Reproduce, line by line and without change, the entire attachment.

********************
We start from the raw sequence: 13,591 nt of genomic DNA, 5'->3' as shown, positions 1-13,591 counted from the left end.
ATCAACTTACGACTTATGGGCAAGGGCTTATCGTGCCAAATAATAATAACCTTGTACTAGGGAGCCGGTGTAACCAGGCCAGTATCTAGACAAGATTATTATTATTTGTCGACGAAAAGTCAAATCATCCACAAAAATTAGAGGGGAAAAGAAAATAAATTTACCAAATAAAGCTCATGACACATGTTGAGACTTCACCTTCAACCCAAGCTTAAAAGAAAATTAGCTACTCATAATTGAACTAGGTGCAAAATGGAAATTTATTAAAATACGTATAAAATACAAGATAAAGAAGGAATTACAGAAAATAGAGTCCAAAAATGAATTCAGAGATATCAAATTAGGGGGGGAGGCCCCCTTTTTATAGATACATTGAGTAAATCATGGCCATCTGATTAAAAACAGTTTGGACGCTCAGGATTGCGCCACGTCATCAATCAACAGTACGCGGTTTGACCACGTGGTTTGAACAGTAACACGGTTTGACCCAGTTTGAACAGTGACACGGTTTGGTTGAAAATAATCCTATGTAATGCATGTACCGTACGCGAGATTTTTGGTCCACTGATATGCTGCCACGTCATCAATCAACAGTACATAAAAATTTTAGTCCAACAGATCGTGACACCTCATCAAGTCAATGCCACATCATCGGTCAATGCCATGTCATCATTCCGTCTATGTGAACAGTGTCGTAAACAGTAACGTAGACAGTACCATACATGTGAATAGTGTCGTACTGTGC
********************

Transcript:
We start from the raw sequence: 13,591 nt of genomic DNA, 5'->3' as shown, positions 1-13,591 counted from the left end.
ATCAACTTACGACTTATGGGCAAGGGCTTATCGTGCCAAATAATAATAACCTTGTACTAGGGAGCCGGTGTAACCAGGCCAGTATCTAGACAAGATTATTATTATTTGTCGACGAAAAGTCAAATCATCCACAAAAATTAGAGGGGAAAAGAAAATAAATTTACCAAATAAAGCTCATGACACATGTTGAGACTTCACCTTCAACCCAAGCTTAAAAGAAAATTAGCTACTCATAATTGAACTAGGTGCAAAATGGAAATTTATTAAAATACGTATAAAATACAAGATAAAGAAGGAATTACAGAAAATAGAGTCCAAAAATGAATTCAGAGATATCAAATTAGGGGGGGAGGCCCCCTTTTTATAGATACATTGAGTAAATCATGGCCATCTGATTAAAAACAGTTTGGACGCTCAGGATTGCGCCACGTCATCAATCAACAGTACGCGGTTTGACCACGTGGTTTGAACAGTAACACGGTTTGACCCAGTTTGAACAGTGACACGGTTTGGTTGAAAATAATCCTATGTAATGCATGTACCGTACGCGAGATTTTTGGTCCACTGATATGCTGCCACGTCATCAATCAACAGTACATAAAAATTTTAGTCCAACAGATCGTGACACCTCATCAAGTCAATGCCACATCATCGGTCAATGCCATGTCATCATTCCGTCTATGTGAACAGTGTCGTAAACAGTAACGTAGACAGTACCATACATGTGAATAGTGTCGTACTGTGC